Over the past two decades, with rapidly advancing technology, the fashion industry has evolved and the increased market for fast production clothing has led to global environmental devastation. One of Gen Z’s answers to the textile waste and carbon emissions caused by said trade, is virtual second-hand fashion platforms like Depop. The growth of this resale market has led to the rise of the Depop Seller. The Depop Seller can be forward thinking and business savvy, reselling vintage items for several times the amount they originally paid. However, the ethics of the sustainable Depop Seller and eco-friendly consumer are queried by the discourse that Depop has undergone gentrification.
The criticism lies in the reality that sustainable clothing should be for everybody, not just those with an interest in fashion. By profiting from low priced charity shop items, the Depop seller is potentially taking away the opportunity for low-income consumers to shop sustainably. By way of explanation, there will be less items available in charity shops resulting in low-income shoppers taking their business to cheap fast fashion corporations instead. A further concern creeping its way into the discussion, is that charity shops may also begin raising their prices to compete with these online second-hand markets.
The Depop Seller has also been branded a ‘scammer’, specifically when their business models are shared on TikTok and YouTube. Some second-hand shoppers see the bulk buying of low priced items and reselling for an extreme profit as the exact definition of gentrification. This is because the Depop Seller is promoting a practise, most comely exercised in low-income communities, to the wider population and in turn excluding those who need it most.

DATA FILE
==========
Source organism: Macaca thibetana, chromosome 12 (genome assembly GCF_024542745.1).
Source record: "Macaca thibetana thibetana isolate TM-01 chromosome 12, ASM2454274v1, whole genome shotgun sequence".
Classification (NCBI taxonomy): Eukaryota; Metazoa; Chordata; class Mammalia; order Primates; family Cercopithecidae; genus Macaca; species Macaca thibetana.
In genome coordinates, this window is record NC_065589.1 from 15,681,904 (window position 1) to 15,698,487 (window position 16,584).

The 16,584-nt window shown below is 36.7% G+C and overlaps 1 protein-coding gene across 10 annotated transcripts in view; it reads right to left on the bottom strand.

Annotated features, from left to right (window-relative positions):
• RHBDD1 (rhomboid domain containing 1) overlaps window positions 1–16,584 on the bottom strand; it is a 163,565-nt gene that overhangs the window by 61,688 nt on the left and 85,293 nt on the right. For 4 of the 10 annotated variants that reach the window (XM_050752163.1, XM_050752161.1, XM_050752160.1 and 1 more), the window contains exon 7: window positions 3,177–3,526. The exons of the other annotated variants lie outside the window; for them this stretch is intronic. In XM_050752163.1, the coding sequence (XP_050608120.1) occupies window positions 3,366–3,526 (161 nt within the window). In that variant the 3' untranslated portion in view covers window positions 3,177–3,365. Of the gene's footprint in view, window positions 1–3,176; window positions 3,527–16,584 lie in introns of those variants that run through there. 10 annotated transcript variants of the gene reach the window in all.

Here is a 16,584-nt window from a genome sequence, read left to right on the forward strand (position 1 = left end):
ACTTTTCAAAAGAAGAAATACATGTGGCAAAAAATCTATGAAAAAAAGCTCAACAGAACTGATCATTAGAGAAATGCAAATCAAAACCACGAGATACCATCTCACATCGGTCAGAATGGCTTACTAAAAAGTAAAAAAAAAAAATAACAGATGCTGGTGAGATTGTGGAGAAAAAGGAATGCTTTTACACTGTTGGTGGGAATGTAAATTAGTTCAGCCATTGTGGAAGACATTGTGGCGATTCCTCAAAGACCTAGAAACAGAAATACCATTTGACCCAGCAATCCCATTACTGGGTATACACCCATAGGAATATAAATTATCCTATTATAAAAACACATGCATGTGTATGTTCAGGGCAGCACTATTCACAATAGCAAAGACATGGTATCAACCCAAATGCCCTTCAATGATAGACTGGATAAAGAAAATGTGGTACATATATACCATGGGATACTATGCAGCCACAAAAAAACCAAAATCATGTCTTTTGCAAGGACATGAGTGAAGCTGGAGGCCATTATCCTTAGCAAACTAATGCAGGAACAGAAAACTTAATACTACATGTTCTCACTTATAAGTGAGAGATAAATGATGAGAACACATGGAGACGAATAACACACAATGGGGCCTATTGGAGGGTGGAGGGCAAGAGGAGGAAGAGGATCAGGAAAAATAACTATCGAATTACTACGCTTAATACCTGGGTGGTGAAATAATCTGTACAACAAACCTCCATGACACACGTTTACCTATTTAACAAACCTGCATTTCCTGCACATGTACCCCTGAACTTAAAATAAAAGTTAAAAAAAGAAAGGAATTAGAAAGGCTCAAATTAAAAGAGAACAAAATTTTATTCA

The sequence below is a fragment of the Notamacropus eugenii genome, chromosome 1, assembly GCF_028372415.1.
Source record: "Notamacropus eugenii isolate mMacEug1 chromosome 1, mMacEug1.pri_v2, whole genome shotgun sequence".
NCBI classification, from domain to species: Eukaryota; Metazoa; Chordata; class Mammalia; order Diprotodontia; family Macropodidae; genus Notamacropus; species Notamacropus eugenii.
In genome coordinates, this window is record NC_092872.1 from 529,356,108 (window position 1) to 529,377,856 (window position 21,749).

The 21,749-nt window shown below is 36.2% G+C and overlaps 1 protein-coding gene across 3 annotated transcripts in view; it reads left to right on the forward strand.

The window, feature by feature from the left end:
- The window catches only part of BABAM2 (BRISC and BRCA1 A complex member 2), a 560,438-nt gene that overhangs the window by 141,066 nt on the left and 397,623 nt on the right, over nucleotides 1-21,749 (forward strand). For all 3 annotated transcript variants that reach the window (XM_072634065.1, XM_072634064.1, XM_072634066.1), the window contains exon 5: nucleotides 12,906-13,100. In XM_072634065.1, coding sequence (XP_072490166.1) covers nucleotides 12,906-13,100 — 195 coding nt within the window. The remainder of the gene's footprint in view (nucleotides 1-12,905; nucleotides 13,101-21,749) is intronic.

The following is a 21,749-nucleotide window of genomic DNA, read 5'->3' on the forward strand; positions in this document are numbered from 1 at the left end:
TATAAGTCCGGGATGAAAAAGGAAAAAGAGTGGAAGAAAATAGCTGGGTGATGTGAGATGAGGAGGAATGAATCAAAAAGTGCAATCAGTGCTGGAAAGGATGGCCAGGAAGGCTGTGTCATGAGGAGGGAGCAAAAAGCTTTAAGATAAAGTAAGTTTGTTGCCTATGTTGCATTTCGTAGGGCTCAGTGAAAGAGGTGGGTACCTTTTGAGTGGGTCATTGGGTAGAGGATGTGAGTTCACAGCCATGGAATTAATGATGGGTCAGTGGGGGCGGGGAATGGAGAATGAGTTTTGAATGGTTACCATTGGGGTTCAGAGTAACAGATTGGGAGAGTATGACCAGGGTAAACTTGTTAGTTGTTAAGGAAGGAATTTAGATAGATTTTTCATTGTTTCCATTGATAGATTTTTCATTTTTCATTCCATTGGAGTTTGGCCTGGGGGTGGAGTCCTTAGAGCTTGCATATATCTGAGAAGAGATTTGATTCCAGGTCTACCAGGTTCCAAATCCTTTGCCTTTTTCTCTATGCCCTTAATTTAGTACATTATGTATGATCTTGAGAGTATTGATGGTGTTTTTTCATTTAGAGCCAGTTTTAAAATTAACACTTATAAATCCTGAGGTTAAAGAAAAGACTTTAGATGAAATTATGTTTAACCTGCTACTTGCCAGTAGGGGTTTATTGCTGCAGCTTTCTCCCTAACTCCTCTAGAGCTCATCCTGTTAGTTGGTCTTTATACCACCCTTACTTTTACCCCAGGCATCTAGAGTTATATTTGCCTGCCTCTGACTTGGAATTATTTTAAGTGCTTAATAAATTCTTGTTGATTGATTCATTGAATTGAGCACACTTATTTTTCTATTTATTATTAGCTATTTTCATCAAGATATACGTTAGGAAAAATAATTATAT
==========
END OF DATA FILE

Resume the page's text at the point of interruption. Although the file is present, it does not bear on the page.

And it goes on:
In spite of this, the Depop Seller contends that the price of vintage garments are reflective of the time spent locating and photographing the item, delivery costs and Depop fees. The platform also acts as a source of income and business starter for many young people and does encourage environmentally responsible fashion choices. The sustainable fashion market is also predicted to be worth $64 billion as of 2024. This is more than double its worth in 2019. Gentrified or not, second hand clothing markets like Depop are playing a huge role in the steady decline of fast fashion which, regardless of the gentrification discussion, is a positive. It is still necessary that these discussions be had and viewpoints be heard in order for some Depop users to recognise their privilege and become the most ethical and sustainable consumers and sellers they can be.